“The clear decision of the judges in Karlsruhe confirms and strengthens the independence of public broadcasting,” ZDF Director-General Thomas Bellut said. 

The implementation of the fee increase will now be put into place. 

What is the Rundfunkbeitrag?

Everyone living in Germany is required to contribute to the German TV tax. The responsible authorities get hold of your data as soon as you complete your registration (Anmeldung), so it’s almost impossible to dodge.

After you register in Germany, you receive a letter informing you about your obligations under the German TV and radio tax. 

The tax requires every household to pay €17.50 per month towards the Beitragsservice.

The ‘per household’ element is important to remember, as you pay per ‘Wohnung’ rather than per resident or even per television. So even though the letter is addressed to you, talk to your housemates (if you have them) because it is a team effort.

If you get one of these letters but another resident of the apartment or house already pays the amount, you can write back and let them know.

This is great for people in large shared houses but it can be a hefty fee for people who live alone.

And unfortunately there are no discounts for single-person households in Germany unlike in some other countries – like the UK – which offers a discount on the TV licence fee for those who live by themselves.

Vocabulary

Licence or broadcasting fee – (der) Rundfunkbeitrag 

Increase (die) Erhöhung 

Decision/resolution – (der) Beschluss

Constitutional complaint – (die) Verfassungsbeschwerde 

Financing gap/shortfalls – (die) Finanzlücke

We’re aiming to help our readers improve their German by translating vocabulary from some of our news stories. Did you find this article useful? Let us know.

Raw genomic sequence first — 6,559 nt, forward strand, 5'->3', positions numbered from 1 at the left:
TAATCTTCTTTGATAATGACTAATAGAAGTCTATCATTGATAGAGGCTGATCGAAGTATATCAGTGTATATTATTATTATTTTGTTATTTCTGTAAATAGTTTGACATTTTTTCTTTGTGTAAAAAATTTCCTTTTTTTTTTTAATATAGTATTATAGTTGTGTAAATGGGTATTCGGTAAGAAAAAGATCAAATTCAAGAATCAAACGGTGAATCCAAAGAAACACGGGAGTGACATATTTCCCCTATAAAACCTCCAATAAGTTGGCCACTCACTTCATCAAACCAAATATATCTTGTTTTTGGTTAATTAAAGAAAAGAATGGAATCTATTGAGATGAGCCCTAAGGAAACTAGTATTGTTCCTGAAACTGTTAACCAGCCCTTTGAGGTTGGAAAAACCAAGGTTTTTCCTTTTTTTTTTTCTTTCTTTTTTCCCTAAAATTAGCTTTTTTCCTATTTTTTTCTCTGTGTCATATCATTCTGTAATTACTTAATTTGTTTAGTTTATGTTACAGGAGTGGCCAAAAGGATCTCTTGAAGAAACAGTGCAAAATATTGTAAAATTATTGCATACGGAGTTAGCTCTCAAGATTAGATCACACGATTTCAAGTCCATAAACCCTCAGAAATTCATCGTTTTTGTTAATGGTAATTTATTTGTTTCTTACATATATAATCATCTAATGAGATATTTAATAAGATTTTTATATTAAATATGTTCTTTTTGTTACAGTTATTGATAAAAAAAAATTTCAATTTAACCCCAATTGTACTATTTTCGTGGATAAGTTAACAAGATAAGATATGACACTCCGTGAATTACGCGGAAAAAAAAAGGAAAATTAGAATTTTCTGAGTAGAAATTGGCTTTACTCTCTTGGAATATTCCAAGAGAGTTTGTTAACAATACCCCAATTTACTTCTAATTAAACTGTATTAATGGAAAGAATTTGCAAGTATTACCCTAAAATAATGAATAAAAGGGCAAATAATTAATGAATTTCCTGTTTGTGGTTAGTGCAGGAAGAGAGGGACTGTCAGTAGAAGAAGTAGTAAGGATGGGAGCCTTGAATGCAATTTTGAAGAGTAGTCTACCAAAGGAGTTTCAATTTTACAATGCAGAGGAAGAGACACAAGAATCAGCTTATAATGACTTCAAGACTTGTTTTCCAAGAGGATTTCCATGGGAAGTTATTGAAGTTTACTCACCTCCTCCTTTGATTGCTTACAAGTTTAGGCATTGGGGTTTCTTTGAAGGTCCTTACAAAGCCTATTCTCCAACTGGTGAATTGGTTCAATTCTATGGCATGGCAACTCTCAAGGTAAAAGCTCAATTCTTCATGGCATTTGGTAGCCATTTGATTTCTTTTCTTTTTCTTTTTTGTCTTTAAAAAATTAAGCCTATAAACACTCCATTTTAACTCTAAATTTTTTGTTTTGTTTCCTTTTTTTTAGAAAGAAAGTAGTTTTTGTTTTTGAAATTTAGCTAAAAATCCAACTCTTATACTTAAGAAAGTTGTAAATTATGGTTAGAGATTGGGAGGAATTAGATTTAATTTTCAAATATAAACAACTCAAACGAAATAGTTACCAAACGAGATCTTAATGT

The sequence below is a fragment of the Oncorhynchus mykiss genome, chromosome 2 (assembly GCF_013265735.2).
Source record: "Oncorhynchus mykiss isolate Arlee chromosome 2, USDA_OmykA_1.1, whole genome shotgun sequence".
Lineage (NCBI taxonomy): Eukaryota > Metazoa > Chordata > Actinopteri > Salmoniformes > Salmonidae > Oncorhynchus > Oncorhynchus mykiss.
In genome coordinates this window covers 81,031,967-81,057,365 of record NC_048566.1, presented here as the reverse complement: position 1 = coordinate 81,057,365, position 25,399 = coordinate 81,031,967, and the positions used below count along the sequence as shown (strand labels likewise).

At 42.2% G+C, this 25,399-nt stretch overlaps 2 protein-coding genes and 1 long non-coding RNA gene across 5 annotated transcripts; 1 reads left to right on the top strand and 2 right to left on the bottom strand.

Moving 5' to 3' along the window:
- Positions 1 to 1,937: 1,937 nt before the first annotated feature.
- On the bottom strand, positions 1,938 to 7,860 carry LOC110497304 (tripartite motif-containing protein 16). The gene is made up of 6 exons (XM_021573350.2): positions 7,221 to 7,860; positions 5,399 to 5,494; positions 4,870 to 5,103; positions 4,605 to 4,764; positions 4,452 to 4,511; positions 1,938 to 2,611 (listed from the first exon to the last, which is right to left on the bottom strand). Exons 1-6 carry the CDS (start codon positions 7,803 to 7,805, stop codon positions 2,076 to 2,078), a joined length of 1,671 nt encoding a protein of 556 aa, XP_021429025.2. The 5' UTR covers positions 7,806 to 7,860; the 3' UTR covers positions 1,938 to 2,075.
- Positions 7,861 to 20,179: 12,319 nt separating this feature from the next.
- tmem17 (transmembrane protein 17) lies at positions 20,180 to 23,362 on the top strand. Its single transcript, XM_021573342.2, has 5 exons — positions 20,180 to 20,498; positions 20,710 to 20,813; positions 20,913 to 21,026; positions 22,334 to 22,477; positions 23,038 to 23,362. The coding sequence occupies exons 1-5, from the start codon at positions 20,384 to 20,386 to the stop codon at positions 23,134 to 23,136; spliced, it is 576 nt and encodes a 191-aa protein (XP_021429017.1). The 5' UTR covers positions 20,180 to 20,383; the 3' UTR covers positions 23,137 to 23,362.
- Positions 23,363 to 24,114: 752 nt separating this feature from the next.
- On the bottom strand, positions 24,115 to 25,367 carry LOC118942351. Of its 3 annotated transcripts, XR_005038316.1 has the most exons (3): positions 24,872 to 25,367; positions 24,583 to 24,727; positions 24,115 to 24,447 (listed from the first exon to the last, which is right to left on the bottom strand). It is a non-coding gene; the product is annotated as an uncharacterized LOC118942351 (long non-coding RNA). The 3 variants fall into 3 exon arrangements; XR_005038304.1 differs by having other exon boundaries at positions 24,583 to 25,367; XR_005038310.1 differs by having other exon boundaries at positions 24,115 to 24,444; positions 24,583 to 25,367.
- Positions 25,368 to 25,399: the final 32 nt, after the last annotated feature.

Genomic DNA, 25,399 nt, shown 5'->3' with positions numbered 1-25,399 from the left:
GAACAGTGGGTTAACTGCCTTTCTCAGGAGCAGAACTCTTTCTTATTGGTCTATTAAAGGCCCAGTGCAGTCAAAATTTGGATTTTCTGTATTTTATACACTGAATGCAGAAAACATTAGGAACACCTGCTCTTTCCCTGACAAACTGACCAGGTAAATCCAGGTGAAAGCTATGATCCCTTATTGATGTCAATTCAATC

Member comments

  1. I propose a campaign where the public goes to the related offices and use stationary and toilets whenever they wish to. I feel it is being paid for. And I know very few Germans who are watching TV either, not just us imports.

  2. In the UK you can opt out of the TV license all together if you do not watch any live TV at your address. I think it is horrible that we have to contribute to the TV tax even if you do not watch or own a television. Yes, I know, we all pay taxes for things we do not use but the TV is not a public necessity in society or for our existence so I think it’s ridiculous that we have to pay the tax in Germany.

    1. I agree! Gone are the days of justifying this fee based on national media being an important public service. Perhaps it used to be – but now? Like the other commenter, I haven’t owned a TV in years. If I didn’t own a car, would I still have to pay road tax? No. But there would at least be some justification, since we all benefit from good road infrastructure one way or another. But TV? It’s irrelevant to most people these days, surely.

    2. I couldn’t agree more with you, it’s an abusive and illogical strategy to get our hard earned wages! I haven’t had a TV for over 20 years!!!